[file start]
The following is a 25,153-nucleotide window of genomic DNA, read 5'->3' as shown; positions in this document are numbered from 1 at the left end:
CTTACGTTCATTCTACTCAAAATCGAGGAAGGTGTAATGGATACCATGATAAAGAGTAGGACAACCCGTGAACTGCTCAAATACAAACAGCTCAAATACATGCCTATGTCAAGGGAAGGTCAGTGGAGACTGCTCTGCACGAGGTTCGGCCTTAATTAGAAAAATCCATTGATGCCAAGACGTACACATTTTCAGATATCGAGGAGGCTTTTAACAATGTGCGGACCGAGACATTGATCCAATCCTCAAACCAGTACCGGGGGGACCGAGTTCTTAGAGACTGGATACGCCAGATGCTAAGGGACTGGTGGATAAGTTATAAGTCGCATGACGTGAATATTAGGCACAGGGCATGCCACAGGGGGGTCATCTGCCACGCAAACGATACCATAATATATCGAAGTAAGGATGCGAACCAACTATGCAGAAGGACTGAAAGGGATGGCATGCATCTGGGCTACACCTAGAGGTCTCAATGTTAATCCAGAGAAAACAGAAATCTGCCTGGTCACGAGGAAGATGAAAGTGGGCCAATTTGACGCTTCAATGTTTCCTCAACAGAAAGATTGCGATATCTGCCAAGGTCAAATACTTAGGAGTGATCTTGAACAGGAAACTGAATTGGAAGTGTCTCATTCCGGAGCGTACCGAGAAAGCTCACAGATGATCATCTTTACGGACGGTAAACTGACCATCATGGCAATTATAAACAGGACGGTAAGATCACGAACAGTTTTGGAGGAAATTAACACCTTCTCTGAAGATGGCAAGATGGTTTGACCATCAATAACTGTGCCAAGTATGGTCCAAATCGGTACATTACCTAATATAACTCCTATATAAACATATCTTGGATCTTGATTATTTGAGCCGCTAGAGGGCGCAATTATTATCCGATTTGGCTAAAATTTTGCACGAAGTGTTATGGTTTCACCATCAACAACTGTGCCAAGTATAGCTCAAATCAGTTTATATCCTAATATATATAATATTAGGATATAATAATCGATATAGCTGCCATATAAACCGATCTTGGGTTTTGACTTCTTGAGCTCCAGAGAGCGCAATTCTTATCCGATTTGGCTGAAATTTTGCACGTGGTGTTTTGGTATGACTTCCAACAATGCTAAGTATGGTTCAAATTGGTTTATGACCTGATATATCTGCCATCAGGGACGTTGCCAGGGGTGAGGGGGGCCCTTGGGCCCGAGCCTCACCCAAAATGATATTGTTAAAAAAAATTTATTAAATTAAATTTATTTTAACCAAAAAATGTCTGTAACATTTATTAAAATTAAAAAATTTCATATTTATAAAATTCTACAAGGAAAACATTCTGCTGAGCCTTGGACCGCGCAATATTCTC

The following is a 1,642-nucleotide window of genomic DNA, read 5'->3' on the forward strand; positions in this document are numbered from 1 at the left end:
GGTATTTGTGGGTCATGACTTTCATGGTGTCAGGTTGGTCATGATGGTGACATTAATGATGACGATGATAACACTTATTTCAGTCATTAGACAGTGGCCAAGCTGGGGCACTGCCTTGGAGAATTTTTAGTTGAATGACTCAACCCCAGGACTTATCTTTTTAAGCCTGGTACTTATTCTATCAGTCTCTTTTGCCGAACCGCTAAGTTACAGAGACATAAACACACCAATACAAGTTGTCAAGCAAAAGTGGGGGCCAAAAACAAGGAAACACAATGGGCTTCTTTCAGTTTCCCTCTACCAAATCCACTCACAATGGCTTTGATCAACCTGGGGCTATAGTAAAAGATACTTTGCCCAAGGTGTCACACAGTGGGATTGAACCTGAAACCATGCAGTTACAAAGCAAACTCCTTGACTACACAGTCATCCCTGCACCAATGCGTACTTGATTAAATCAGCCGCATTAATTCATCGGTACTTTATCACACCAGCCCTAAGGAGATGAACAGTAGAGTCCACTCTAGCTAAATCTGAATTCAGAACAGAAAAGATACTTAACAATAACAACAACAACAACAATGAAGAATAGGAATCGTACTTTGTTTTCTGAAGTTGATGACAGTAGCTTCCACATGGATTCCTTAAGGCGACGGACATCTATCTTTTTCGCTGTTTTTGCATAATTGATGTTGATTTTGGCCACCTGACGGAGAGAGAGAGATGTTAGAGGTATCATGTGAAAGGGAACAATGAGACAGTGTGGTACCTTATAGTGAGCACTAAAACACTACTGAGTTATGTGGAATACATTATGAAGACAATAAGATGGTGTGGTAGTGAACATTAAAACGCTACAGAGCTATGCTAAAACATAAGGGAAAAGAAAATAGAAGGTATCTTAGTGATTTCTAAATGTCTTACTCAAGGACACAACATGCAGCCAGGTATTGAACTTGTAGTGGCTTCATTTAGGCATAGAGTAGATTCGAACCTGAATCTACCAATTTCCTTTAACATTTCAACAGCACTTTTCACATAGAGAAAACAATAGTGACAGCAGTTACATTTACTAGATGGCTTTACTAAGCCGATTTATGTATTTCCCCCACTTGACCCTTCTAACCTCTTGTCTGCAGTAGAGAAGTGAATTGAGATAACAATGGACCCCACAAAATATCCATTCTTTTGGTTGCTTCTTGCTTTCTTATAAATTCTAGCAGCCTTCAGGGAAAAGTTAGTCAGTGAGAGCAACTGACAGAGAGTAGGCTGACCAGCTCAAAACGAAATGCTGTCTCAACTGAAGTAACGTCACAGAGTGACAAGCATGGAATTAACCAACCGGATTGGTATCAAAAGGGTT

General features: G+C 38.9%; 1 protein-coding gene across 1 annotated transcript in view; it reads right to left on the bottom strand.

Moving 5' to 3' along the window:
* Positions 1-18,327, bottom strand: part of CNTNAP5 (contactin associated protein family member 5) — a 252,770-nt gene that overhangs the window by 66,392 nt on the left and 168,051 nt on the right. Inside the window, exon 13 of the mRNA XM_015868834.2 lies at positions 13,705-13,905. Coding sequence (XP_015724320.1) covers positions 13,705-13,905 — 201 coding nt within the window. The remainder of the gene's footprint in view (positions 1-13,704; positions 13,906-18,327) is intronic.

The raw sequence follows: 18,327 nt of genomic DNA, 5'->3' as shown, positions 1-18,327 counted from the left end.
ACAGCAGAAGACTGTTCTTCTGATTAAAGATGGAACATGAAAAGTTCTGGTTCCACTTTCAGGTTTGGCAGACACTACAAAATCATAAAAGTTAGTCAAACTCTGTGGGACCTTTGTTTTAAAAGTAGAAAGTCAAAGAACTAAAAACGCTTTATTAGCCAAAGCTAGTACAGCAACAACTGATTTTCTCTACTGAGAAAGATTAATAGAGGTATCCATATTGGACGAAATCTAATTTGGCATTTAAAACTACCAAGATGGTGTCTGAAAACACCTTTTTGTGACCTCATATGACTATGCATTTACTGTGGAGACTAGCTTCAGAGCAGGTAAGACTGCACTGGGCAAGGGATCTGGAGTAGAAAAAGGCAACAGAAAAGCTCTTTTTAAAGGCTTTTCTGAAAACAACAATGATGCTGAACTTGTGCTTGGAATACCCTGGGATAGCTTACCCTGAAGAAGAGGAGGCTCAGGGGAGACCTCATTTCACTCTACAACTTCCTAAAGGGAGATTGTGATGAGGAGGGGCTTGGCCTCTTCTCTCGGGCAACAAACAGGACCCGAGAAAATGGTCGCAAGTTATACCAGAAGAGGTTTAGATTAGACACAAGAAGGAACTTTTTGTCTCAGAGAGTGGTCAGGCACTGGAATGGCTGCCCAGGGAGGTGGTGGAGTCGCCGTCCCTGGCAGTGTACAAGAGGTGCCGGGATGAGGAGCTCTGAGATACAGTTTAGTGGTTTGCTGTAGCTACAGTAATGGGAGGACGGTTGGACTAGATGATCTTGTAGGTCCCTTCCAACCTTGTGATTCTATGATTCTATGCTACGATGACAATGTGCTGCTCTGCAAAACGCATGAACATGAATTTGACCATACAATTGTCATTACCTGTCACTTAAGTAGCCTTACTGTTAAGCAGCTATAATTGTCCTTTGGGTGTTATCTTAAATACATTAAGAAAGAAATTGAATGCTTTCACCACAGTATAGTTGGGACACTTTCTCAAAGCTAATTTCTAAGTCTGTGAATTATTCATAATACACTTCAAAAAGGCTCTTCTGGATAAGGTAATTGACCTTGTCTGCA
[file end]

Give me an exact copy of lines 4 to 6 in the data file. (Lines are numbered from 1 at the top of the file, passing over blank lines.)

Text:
GGTATTTGTGGGTCATGACTTTCATGGTGTCAGGTTGGTCATGATGGTGACATTAATGATGACGATGATAACACTTATTTCAGTCATTAGACAGTGGCCAAGCTGGGGCACTGCCTTGGAGAATTTTTAGTTGAATGACTCAACCCCAGGACTTATCTTTTTAAGCCTGGTACTTATTCTATCAGTCTCTTTTGCCGAACCGCTAAGTTACAGAGACATAAACACACCAATACAAGTTGTCAAGCAAAAGTGGGGGCCAAAAACAAGGAAACACAATGGGCTTCTTTCAGTTTCCCTCTACCAAATCCACTCACAATGGCTTTGATCAACCTGGGGCTATAGTAAAAGATACTTTGCCCAAGGTGTCACACAGTGGGATTGAACCTGAAACCATGCAGTTACAAAGCAAACTCCTTGACTACACAGTCATCCCTGCACCAATGCGTACTTGATTAAATCAGCCGCATTAATTCATCGGTACTTTATCACACCAGCCCTAAGGAGATGAACAGTAGAGTCCACTCTAGCTAAATCTGAATTCAGAACAGAAAAGATACTTAACAATAACAACAACAACAACAATGAAGAATAGGAATCGTACTTTGTTTTCTGAAGTTGATGACAGTAGCTTCCACATGGATTCCTTAAGGCGACGGACATCTATCTTTTTCGCTGTTTTTGCATAATTGATGTTGATTTTGGCCACCTGACGGAGAGAGAGAGATGTTAGAGGTATCATGTGAAAGGGAACAATGAGACAGTGTGGTACCTTATAGTGAGCACTAAAACACTACTGAGTTATGTGGAATACATTATGAAGACAATAAGATGGTGTGGTAGTGAACATTAAAACGCTACAGAGCTATGCTAAAACATAAGGGAAAAGAAAATAGAAGGTATCTTAGTGATTTCTAAATGTCTTACTCAAGGACACAACATGCAGCCAGGTATTGAACTTGTAGTGGCTTCATTTAGGCATAGAGTAGATTCGAACCTGAATCTACCAATTTCCTTTAACATTTCAACAGCACTTTTCACATAGAGAAAACAATAGTGACAGCAGTTACATTTACTAGATGGCTTTACTAAGCCGATTTATGTATTTCCCCCACTTGACCCTTCTAACCTCTTGTCTGCAGTAGAGAAGTGAATTGAGATAACAATGGACCCCACAAAATATCCATTCTTTTGGTTGCTTCTTGCTTTCTTATAAATTCTAGCAGCCTTCAGGGAAAAGTTAGTCAGTGAGAGCAACTGACAGAGAGTAGGCTGACCAGCTCAAAACGAAATGCTGTCTCAACTGAAGTAACGTCACAGAGTGACAAGCATGGAATTAACCAACCGGATTGGTATCAAAAGGGTT

General features: G+C 38.9%; 1 protein-coding gene across 1 annotated transcript in view; it reads right to left on the bottom strand.

Moving 5' to 3' along the window: